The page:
Herniated disc / Slipped disc / Bulging disc
Maybe that was a little too strong. In this short blog, I’m going to tell you why shouldn’t worry if you have a herniated (slipped) disc and how to plan your recovery even if you do. Most of the time this is nothing serious, albeit somewhat uncomfortable/painful.
First, let’s begin by explaining what a herniated or slipped disc is in the lumbar spine (lower back).
The lumbar spine consists of 5 spinal bones (L1 to L5). In between each spinal segment we have the spinal discs which act as shock absorbers to the spine. They also allow for mobility in the spine and are super important for overall spinal health. Without spinal discs, early onset of arthritis will occur.
The term ‘herniated’ or ‘slipped’ disc came about when we believed the disc would actually slip out from the spinal column and press onto a nerve, causing pain in the lower back or down into the legs. This could cause debilitating pain resulting in surgery. Early surgery aimed at reducing the contact of the disc onto the nerve by removing as much of the disc as possible. We soon found out that this was not a suitable method as further problems such as arthritis occurred.
Medicine moves extremely fast. What we thought then is not what we think now. However, old terms and thought processes still haunt us. Most of us professionals in the medical field certainly do not use the term ‘slipped disc’ as we know this is not true and causes unnecessary fear.
What we do know now is that when clients present to us with lower back pain, it is more likely that we are incorrect with our diagnosis. We are just guessing and there are too many factors to consider to be 100% certain of a decision.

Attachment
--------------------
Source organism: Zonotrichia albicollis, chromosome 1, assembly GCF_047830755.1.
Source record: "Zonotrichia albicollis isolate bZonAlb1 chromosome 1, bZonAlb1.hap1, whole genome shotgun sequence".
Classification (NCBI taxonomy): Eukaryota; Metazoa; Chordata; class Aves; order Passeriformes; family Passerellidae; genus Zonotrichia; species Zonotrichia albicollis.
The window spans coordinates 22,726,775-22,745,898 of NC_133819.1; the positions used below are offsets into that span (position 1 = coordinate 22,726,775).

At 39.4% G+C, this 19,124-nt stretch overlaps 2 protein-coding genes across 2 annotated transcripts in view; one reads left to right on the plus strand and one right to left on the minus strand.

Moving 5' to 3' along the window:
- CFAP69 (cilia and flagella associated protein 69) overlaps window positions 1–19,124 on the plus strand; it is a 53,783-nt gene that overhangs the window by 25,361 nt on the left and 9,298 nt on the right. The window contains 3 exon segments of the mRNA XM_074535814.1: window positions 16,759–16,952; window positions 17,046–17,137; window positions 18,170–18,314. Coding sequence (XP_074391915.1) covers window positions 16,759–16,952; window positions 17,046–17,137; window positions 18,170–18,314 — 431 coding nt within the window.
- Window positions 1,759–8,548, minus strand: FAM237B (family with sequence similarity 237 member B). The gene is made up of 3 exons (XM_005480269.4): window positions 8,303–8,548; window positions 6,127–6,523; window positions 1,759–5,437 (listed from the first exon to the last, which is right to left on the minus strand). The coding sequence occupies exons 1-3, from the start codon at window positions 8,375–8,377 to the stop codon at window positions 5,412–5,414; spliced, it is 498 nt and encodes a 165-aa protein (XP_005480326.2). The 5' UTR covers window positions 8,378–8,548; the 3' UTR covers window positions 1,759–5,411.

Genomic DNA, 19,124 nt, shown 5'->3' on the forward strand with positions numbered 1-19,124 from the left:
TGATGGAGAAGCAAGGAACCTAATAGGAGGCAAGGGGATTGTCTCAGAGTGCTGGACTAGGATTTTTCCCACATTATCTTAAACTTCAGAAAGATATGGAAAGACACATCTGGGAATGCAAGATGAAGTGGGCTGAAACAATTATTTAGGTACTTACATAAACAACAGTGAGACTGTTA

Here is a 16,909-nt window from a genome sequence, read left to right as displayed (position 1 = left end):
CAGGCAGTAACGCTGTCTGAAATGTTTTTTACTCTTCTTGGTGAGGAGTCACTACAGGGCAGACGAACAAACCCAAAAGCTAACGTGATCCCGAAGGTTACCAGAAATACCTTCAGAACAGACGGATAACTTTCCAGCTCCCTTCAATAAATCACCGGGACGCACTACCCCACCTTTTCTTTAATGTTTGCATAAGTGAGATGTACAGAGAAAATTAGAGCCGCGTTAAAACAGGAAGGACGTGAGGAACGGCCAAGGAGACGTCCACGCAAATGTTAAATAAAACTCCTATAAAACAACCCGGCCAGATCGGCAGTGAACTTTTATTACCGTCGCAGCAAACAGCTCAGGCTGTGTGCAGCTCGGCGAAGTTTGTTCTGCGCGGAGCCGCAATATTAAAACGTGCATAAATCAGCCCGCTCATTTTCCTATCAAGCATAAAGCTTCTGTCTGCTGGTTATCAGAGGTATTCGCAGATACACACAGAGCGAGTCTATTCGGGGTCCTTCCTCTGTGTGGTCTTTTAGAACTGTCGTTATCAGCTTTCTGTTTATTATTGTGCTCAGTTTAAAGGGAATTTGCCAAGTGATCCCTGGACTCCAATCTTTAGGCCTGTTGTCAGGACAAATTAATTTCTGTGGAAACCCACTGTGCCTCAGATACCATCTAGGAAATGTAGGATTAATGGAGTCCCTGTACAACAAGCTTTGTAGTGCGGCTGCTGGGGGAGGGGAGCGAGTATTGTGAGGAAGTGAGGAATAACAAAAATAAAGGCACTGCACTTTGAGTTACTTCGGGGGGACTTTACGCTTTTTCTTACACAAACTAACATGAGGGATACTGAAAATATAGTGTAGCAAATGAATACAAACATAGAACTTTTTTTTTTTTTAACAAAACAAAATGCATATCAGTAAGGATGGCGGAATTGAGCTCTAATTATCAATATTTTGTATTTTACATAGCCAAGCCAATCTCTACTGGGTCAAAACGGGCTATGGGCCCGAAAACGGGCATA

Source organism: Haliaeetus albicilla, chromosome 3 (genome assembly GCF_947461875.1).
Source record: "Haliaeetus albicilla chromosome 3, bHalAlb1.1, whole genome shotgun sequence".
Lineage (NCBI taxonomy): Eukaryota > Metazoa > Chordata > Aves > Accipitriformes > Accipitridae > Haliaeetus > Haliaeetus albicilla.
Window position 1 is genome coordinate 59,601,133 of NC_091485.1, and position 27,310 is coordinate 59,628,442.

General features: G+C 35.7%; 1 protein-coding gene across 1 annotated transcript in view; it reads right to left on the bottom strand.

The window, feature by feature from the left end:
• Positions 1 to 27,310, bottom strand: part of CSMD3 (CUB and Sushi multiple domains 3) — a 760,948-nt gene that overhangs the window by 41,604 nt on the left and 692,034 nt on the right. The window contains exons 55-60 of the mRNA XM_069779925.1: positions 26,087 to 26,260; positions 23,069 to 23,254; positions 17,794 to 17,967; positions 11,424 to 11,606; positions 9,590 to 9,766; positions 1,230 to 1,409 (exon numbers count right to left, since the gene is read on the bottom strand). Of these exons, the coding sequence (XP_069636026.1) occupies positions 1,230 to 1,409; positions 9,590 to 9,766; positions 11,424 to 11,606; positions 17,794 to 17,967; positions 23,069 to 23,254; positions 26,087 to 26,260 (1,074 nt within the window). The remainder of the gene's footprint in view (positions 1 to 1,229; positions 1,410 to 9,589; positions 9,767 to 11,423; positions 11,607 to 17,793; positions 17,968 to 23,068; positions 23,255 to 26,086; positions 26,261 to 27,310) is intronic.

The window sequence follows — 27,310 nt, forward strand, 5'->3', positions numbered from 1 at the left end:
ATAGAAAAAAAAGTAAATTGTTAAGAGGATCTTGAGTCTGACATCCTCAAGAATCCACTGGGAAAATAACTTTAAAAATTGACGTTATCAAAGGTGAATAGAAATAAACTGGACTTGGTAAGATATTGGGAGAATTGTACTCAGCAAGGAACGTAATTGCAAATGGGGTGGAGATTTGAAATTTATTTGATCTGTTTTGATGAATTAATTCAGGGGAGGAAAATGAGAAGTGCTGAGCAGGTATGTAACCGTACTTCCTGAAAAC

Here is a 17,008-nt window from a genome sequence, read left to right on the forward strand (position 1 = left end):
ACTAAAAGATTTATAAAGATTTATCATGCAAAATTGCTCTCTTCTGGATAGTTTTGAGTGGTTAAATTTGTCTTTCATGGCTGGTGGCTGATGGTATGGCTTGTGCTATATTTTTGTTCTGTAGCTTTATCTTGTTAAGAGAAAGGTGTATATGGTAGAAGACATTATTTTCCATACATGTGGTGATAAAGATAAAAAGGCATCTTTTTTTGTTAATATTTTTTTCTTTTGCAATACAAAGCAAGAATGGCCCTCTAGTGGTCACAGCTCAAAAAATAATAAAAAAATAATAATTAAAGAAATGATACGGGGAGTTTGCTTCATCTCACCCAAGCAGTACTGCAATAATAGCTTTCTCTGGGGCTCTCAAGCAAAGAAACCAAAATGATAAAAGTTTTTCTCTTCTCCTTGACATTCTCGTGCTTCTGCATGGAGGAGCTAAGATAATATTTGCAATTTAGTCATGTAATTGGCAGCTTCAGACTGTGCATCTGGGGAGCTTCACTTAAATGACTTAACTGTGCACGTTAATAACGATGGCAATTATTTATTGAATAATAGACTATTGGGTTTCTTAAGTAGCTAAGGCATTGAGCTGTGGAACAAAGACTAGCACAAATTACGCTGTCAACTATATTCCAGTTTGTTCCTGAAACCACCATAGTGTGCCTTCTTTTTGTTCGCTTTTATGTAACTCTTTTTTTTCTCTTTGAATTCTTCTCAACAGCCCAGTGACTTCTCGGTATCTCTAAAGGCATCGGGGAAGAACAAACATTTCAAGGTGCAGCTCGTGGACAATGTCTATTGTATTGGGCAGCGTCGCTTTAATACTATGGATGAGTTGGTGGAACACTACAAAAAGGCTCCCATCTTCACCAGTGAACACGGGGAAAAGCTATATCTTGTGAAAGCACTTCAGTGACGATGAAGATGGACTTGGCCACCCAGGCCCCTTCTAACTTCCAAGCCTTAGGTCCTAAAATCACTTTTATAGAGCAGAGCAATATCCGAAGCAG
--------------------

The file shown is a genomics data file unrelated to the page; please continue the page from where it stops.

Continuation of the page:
Even if you have a herniated disc I really couldn’t care less other than if you present the following:
- Poor general health
- Nighttime disturbance (you are being woken by your symptoms or by a fever)
- Night sweats (waking in a pool of sweat)
- Unexplained weight loss
- Loss of power in your leg
- The inability to lift your foot up (drop foot)
- Previous history of cancer
Why? The above list provides reasons as to why we might refer on for further investigation. If these are not present, then in most cases you are more likely to respond better to treatment with a therapist than to opt for surgery.
Furthermore, sending you for a scan tells us little more than what we should be able to work out based on a subjective and objective assessment. Scans can provide inconsistent findings. 1 in 3 of us will show up as having a ‘bulging disc’ on a scan, with or without symptoms. So therefore we cannot rely on scans to help with our back pain other than to rule out more sinister problems.
So what now?
- Rule out serious issues you may have by speaking with your therapist
- See your sports therapist and allow them to carry out a full and detailed subjective and objective examination
- Your therapist with then plan out what they think they could improve by working with your movement
- Human movement will fix you, NOT MACHINES
Yes, as in improving your overall movement where deficiencies are present such as pain. The human body is fantastic at fixing itself. Movement allows for blood flow and nutrients to help heal damaged tissue and help improve strength. It’s important to get you moving in pain free ranges as quickly as possible to help the healing process and reduce your fear avoidance. This is done on such an individual basis but in my next blog I’m going to show you some strategies that might help.
If you can’t wait that long, then please get in touch. Tell me what you are suffering with and I will do my best to help. Injury Active have clinics in Cambridge, Saffron Walden and Bishops Stortford should you want to book in with one of our sports therapists. To do so, please follow the link here.